Workers and managers. Somehow there’s a line crossed when you go from one to the other. Not always, but almost always. A bit of us and them
Why is that? What makes someone change when he or she becomes a manager? Sometimes it’s even like they join something like the Illuminati
I once heard someone say: “workers do their work in order to please the client, management does what it does in order to please their bosses”
How many of you have witnessed reorganisations, where people were laid off? I have witnessed many from close-by, and noticed that workers get laid off, while managers get moved to different management positions. Less people to please the client, same amount of people to please their bosses. In the Netherlands, and Europe in general, it’s costly to fire people as that can involve up to hundreds of thousands of euros per person. So if you have a target “from above” to lay off people, best to pick the cheapest ones: the usual company calendar only covers a couple of months.
Where it would be a good investment in the long run to fire managers who cost more than they contribute, they usually stay in the saddle. Typically, they don’t look for or find jobs elsewhere. Deeply rooted in the organisation, it takes great effort to have them grow in the desired direction
Not that all workers are perfect, of course – people are people and change is a difficult process for most if not all. But chances are great that you know the targets of your colleagues, but have no idea what the goals are for your manager(s). I once told my manager that I didn’t need him, and would like some extra money in return: as I didn’t have a need for him, I didn’t need to pay for his salary. He laughed. I think he didn’t get it
A little story about the creation of management
There once was a bridge guardian who managed two bridges across the same river. He’d use his bicycle to peddle from one to the other. Whenever a ship needed to pass, he’d manually lower the barriers, raise the bridge and the ship would pay a small fee.
There were plenty of ships that needed to pass, it was a popular route. The bridge guardian only made 30,000 a year, but earned a tenfold of that from the ships passing. All that money he duly turned in every week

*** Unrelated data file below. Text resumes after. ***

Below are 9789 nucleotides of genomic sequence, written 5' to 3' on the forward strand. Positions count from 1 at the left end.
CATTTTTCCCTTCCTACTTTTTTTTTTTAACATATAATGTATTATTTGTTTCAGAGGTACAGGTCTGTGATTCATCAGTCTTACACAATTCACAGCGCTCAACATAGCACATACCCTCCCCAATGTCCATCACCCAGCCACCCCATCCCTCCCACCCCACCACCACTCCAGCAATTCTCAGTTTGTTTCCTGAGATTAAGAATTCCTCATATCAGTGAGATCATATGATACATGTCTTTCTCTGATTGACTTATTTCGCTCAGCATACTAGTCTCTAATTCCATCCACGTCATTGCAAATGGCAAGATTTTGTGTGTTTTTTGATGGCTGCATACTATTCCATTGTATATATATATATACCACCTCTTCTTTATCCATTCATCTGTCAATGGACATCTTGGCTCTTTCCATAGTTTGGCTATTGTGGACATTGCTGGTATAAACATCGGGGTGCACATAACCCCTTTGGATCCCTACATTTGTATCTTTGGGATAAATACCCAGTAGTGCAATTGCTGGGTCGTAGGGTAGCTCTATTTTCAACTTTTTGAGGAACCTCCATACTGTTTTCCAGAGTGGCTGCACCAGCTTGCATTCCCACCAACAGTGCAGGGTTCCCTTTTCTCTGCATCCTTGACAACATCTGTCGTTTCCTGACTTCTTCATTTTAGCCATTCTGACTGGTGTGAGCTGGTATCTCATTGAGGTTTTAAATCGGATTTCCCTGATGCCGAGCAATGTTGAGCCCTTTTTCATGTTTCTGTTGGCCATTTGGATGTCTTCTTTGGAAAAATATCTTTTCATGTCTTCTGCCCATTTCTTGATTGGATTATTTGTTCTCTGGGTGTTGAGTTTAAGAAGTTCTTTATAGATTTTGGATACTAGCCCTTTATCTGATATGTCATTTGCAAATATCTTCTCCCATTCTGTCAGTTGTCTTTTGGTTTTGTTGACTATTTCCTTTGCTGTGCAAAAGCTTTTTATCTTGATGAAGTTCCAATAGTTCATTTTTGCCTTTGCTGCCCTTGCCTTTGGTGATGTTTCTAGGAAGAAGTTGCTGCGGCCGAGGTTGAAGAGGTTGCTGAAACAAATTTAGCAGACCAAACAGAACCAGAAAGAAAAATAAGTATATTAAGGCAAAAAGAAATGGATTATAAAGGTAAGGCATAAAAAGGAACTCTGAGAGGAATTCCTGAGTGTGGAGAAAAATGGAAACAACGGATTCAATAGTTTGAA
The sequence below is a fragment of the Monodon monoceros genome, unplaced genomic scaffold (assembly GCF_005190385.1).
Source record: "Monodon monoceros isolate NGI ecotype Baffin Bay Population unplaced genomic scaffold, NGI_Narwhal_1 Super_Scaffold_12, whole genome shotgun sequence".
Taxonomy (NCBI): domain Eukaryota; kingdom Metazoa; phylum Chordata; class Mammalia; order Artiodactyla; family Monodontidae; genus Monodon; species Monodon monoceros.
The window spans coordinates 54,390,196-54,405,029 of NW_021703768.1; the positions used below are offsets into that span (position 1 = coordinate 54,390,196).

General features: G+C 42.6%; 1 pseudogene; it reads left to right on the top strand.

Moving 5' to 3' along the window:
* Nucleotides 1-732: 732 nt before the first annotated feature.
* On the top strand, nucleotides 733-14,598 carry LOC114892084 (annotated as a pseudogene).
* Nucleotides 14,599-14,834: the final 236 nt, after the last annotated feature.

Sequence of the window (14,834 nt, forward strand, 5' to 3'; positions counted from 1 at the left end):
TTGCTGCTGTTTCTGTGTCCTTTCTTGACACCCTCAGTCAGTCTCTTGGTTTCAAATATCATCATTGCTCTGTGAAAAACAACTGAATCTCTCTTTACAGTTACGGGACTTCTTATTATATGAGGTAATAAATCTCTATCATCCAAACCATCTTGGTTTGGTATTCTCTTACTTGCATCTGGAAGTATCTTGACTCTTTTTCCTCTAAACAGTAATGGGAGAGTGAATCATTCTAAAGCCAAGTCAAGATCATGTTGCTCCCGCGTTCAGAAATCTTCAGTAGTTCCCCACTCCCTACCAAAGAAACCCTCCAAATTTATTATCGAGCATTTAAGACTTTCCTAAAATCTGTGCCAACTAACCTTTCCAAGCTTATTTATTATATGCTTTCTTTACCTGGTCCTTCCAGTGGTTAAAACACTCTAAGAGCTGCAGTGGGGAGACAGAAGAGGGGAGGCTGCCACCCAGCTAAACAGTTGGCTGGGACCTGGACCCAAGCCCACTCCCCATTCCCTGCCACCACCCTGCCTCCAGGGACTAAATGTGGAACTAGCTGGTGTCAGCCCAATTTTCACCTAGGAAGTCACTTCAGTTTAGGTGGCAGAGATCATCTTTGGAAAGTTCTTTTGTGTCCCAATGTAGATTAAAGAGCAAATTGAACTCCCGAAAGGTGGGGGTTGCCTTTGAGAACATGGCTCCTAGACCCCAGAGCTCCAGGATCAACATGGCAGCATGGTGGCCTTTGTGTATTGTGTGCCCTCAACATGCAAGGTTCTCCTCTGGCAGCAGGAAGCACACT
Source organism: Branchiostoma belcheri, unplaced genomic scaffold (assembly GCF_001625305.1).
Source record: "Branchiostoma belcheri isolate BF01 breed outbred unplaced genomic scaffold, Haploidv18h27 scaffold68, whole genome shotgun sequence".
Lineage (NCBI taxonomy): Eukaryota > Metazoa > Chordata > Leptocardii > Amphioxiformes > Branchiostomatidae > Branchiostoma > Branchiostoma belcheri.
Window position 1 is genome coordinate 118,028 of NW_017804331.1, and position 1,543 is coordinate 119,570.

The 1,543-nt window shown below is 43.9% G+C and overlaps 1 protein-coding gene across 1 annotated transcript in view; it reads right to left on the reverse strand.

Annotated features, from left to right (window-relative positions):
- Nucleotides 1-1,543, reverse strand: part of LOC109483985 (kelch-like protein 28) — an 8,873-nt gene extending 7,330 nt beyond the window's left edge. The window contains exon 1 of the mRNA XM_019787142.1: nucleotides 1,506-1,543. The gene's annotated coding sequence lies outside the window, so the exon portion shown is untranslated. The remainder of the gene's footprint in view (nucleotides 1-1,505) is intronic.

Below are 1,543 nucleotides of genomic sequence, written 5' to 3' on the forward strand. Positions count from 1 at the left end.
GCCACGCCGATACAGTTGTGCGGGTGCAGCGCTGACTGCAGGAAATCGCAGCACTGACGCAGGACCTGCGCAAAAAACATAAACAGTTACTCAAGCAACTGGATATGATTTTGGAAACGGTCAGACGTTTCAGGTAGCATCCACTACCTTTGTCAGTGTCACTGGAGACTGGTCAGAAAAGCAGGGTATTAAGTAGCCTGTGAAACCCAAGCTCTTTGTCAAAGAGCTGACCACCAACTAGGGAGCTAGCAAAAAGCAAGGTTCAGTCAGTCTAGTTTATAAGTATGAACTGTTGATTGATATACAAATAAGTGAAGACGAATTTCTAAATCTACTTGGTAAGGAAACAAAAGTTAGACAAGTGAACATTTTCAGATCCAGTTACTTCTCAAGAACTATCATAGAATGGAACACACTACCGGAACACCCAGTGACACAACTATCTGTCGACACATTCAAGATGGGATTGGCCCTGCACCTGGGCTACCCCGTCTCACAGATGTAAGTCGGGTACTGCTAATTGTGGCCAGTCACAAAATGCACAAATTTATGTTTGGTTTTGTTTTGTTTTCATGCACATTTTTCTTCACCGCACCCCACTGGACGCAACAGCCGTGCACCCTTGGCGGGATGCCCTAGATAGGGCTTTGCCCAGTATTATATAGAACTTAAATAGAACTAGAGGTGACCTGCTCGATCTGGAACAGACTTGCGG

At some point, he was told that he’d get a manager as the city council had set specific thresholds. What his boss didn’t tell, was that the company wanted a supervisor for every bridge guardian turning in more than 100,000 annually.
The manager cost 75,000 (also conveniently untold to the bridge guardian) and quickly started keeping track of each ship passing by. He noted their names, where they were heading to, coming from, the date and time they passed, and how much they paid. At first he rode along with the bridge guardian from bridge to bridge, but soon decided he’d need a scooter so he could get there before the bridge guardian and oversee the operation.
Traveling with his laptop back and forth wasn’t very convenient though. He asked for an office on the third floor of a building from where he could overlook both bridges, and made the bridge guardian ask the questions so he could do his fact-keeping
The bridge guardian wasn’t used to this kind of extra work, and sometimes forgot to ask some if not all of the questions. The manager made a checklist for him that he had to use so he couldn’t forget. Four times a day, the bridge guardian would turn in the checklist so the manager could enter the data into his laptop
After 6 months, the manager noticed that less and less ships were passing, and earnings went down. in stead of asking the bridge guardian whether he had an explanation for this, he hired an external consulting agency specialised in water, boats and tourism. After 10 days of research (at a 20,000 cost) they gave him a flashy 30-page report with lots of graphs and statistics. In it, the result that the bridge guardian could have told for free in one minute: during Winter, ships are less likely to cross bridges than in Summer
When the new year had begun, the city council had done their figures and told the manager that income was down by 40%, and that they had received several complaints from ships that had to wait a long time before they could pass.
The manager neglected to figure out that that 40% was his salary, the cost of the scooter, half a year rent of office space and the agency’s fee, and decided to tell the bridge guardian the bad news. He also froze the bridge guardian’s salary, who as a consequence saw his 2.1% raise disappear again
The manager decided to hire another consulting agency to figure out where the money had gone, and after 15 days and 30,000 they handed over a 40-page report with one best solution to the problem: fire the bridge guardian. The bridges could be automated, they told, at a 300,000 investment that would be returned after 10 years if the bridge guardian were laid off
And that’s what was decided. The bridge guardian was laid off, and the manager remained in his office. The inevitable persistent drop in income was fixed by raising the price for passing ships with 50%, and slap on another 5% every year after.
Now he had turned these two bridges “back into profitable mode and growth within 1.5 years”, the manager got promoted and given another two bridges to supervise
And the bridge guardian? He moved to another town and became bridge guardian for a city that had recently paid their last term for a fully automated bridge control. As the system was a little flawed and costly to maintain, they had figured out it was far cheaper to have it operated manually
The morale? You tell me.
(Cross-posted @ Business or Pleasure? – why not both)